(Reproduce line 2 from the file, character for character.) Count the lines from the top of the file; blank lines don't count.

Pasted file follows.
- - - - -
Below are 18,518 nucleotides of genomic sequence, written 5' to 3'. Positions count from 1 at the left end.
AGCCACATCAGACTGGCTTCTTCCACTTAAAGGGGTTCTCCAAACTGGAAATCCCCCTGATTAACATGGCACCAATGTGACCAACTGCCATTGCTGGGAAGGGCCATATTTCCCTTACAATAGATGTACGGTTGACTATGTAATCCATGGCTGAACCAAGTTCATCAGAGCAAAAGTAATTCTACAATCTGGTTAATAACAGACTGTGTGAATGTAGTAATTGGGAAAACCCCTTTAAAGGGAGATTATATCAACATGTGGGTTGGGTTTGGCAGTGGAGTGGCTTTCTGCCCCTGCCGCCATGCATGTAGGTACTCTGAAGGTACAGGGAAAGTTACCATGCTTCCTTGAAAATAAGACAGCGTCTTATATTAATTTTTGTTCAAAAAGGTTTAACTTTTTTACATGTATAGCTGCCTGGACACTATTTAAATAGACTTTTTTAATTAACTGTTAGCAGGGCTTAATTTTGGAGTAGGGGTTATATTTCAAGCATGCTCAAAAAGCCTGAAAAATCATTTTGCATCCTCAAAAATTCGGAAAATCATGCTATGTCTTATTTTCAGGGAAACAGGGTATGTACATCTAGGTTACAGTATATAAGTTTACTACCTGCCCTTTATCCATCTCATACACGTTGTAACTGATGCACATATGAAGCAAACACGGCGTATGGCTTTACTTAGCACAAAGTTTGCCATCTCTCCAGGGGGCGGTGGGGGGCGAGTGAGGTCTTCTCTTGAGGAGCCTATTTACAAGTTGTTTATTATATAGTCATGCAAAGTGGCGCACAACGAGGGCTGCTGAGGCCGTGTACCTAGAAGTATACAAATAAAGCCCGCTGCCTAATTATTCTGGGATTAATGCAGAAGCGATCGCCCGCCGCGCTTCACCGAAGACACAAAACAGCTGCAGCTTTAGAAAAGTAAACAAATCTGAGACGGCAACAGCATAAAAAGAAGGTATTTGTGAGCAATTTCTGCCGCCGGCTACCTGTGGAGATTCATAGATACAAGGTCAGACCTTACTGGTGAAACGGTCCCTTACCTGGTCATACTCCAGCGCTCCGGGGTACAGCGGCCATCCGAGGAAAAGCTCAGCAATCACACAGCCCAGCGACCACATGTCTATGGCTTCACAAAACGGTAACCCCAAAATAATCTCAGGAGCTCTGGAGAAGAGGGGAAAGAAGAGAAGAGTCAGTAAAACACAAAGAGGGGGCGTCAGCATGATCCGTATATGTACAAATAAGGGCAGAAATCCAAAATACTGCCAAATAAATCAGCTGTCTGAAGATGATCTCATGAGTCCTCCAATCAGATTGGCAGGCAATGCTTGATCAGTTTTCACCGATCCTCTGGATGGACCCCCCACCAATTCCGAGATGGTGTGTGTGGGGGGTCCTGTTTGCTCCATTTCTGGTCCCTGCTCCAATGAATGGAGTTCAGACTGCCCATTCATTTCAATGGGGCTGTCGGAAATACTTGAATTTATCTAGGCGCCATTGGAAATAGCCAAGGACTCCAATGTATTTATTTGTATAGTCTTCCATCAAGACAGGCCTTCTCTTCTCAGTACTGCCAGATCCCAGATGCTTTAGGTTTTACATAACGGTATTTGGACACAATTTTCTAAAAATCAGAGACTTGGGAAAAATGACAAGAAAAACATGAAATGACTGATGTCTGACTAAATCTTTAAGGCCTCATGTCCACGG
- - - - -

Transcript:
AGCCACATCAGACTGGCTTCTTCCACTTAAAGGGGTTCTCCAAACTGGAAATCCCCCTGATTAACATGGCACCAATGTGACCAACTGCCATTGCTGGGAAGGGCCATATTTCCCTTACAATAGATGTACGGTTGACTATGTAATCCATGGCTGAACCAAGTTCATCAGAGCAAAAGTAATTCTACAATCTGGTTAATAACAGACTGTGTGAATGTAGTAATTGGGAAAACCCCTTTAAAGGGAGATTATATCAACATGTGGGTTGGGTTTGGCAGTGGAGTGGCTTTCTGCCCCTGCCGCCATGCATGTAGGTACTCTGAAGGTACAGGGAAAGTTACCATGCTTCCTTGAAAATAAGACAGCGTCTTATATTAATTTTTGTTCAAAAAGGTTTAACTTTTTTACATGTATAGCTGCCTGGACACTATTTAAATAGACTTTTTTAATTAACTGTTAGCAGGGCTTAATTTTGGAGTAGGGGTTATATTTCAAGCATGCTCAAAAAGCCTGAAAAATCATTTTGCATCCTCAAAAATTCGGAAAATCATGCTATGTCTTATTTTCAGGGAAACAGGGTATGTACATCTAGGTTACAGTATATAAGTTTACTACCTGCCCTTTATCCATCTCATACACGTTGTAACTGATGCACATATGAAGCAAACACGGCGTATGGCTTTACTTAGCACAAAGTTTGCCATCTCTCCAGGGGGCGGTGGGGGGCGAGTGAGGTCTTCTCTTGAGGAGCCTATTTACAAGTTGTTTATTATATAGTCATGCAAAGTGGCGCACAACGAGGGCTGCTGAGGCCGTGTACCTAGAAGTATACAAATAAAGCCCGCTGCCTAATTATTCTGGGATTAATGCAGAAGCGATCGCCCGCCGCGCTTCACCGAAGACACAAAACAGCTGCAGCTTTAGAAAAGTAAACAAATCTGAGACGGCAACAGCATAAAAAGAAGGTATTTGTGAGCAATTTCTGCCGCCGGCTACCTGTGGAGATTCATAGATACAAGGTCAGACCTTACTGGTGAAACGGTCCCTTACCTGGTCATACTCCAGCGCTCCGGGGTACAGCGGCCATCCGAGGAAAAGCTCAGCAATCACACAGCCCAGCGACCACATGTCTATGGCTTCACAAAACGGTAACCCCAAAATAATCTCAGGAGCTCTGGAGAAGAGGGGAAAGAAGAGAAGAGTCAGTAAAACACAAAGAGGGGGCGTCAGCATGATCCGTATATGTACAAATAAGGGCAGAAATCCAAAATACTGCCAAATAAATCAGCTGTCTGAAGATGATCTCATGAGTCCTCCAATCAGATTGGCAGGCAATGCTTGATCAGTTTTCACCGATCCTCTGGATGGACCCCCCACCAATTCCGAGATGGTGTGTGTGGGGGGTCCTGTTTGCTCCATTTCTGGTCCCTGCTCCAATGAATGGAGTTCAGACTGCCCATTCATTTCAATGGGGCTGTCGGAAATACTTGAATTTATCTAGGCGCCATTGGAAATAGCCAAGGACTCCAATGTATTTATTTGTATAGTCTTCCATCAAGACAGGCCTTCTCTTCTCAGTACTGCCAGATCCCAGATGCTTTAGGTTTTACATAACGGTATTTGGACACAATTTTCTAAAAATCAGAGACTTGGGAAAAATGACAAGAAAAACATGAAATGACTGATGTCTGACTAAATCTTTAAGGCCTCATGTCCACGG